Sourced from Governing
Rooftops aren’t just for shingles and solar panels anymore. Increasingly, they’re for the birds, the bees and the trees. Green roofs, which have been common in Europe for more than 40 years, are slowly catching on in the U.S. Since the mid-aughts, there’s been a small but growing effort -- particularly in the last two years -- to turn rooftops over to all kinds of vegetation.
The focus comes as cities are setting ever more ambitious energy efficiency and renewable energy goals. Green or living roofs are an obvious solution because they’ve been found to reduce energy costs and absorb stormwater. What’s more, green roofs improve air quality and help reduce the urban heat island effect, a condition in which cities absorb and trap heat at higher rates than rural areas. A study commissioned by the Washington state Department of Energy and Environment found that every dollar invested in green roofs generated $2 in benefits. “There is more of a mindset today that the roofs of buildings are an infrastructure asset,” says Steven Peck, founder and president of Green Roofs for Healthy Cities. “It makes sense then to use those assets to reduce stormwater, filter the air and reduce the urban heat effect.”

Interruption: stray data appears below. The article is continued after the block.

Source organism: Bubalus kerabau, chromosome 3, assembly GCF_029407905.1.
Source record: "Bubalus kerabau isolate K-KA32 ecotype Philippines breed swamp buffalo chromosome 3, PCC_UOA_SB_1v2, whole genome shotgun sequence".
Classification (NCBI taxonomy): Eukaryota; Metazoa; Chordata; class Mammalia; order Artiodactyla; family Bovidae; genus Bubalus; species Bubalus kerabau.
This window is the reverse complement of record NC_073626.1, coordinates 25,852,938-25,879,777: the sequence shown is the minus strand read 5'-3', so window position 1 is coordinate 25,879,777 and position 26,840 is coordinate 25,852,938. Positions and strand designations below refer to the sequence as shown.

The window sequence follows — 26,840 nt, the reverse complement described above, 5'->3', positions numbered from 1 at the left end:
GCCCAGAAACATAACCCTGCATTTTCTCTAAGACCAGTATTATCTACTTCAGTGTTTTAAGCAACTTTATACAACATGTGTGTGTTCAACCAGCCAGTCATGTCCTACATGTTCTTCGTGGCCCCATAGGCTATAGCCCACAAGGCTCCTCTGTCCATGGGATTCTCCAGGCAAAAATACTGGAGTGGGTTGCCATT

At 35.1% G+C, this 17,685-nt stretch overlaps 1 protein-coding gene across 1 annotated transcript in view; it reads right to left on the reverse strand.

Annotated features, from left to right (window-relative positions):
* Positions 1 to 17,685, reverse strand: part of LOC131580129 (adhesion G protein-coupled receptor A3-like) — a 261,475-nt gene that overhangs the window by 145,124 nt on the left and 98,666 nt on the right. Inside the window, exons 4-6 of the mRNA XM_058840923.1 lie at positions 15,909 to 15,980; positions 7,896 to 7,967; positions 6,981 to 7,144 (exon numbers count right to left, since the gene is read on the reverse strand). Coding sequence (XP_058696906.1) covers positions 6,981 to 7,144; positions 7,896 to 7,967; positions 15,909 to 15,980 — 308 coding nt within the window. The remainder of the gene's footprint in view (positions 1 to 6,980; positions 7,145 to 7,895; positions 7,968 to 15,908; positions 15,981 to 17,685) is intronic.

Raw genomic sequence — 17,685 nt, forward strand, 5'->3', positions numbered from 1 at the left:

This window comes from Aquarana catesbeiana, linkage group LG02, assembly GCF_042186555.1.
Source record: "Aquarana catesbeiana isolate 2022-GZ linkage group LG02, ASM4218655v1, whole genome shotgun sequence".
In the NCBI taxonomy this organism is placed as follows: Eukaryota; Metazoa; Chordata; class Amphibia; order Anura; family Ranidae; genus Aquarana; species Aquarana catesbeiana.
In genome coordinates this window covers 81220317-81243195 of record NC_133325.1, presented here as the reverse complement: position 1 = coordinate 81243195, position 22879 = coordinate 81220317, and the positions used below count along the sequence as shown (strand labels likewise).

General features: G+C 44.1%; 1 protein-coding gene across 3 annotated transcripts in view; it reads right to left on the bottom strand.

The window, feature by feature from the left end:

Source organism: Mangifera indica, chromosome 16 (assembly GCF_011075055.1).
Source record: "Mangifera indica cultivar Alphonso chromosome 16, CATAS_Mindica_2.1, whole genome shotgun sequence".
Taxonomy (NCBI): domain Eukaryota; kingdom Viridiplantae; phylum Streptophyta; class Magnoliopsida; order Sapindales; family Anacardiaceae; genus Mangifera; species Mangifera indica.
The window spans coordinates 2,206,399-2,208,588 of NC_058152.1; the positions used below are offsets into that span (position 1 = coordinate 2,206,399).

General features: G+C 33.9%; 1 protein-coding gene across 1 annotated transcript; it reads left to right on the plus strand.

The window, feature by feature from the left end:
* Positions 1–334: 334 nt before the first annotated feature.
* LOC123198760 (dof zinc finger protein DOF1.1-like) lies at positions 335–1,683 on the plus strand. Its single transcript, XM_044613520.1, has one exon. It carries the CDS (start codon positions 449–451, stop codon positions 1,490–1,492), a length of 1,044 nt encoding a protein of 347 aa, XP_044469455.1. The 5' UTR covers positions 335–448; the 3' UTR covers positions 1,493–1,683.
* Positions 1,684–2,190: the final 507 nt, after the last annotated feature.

That’s why several cities have begun implementing policies to promote green roofs, starting with San Francisco’s Better Roofs Ordinance, which launched in January 2017. The ordinance made San Francisco the first major U.S. city to mandate solar and living roofs on between 15 percent and 30 percent of most new construction. “We should treat real estate on the top of our buildings as valuable,” says Barry Hooper, green building specialist for the city’s Department of the Environment.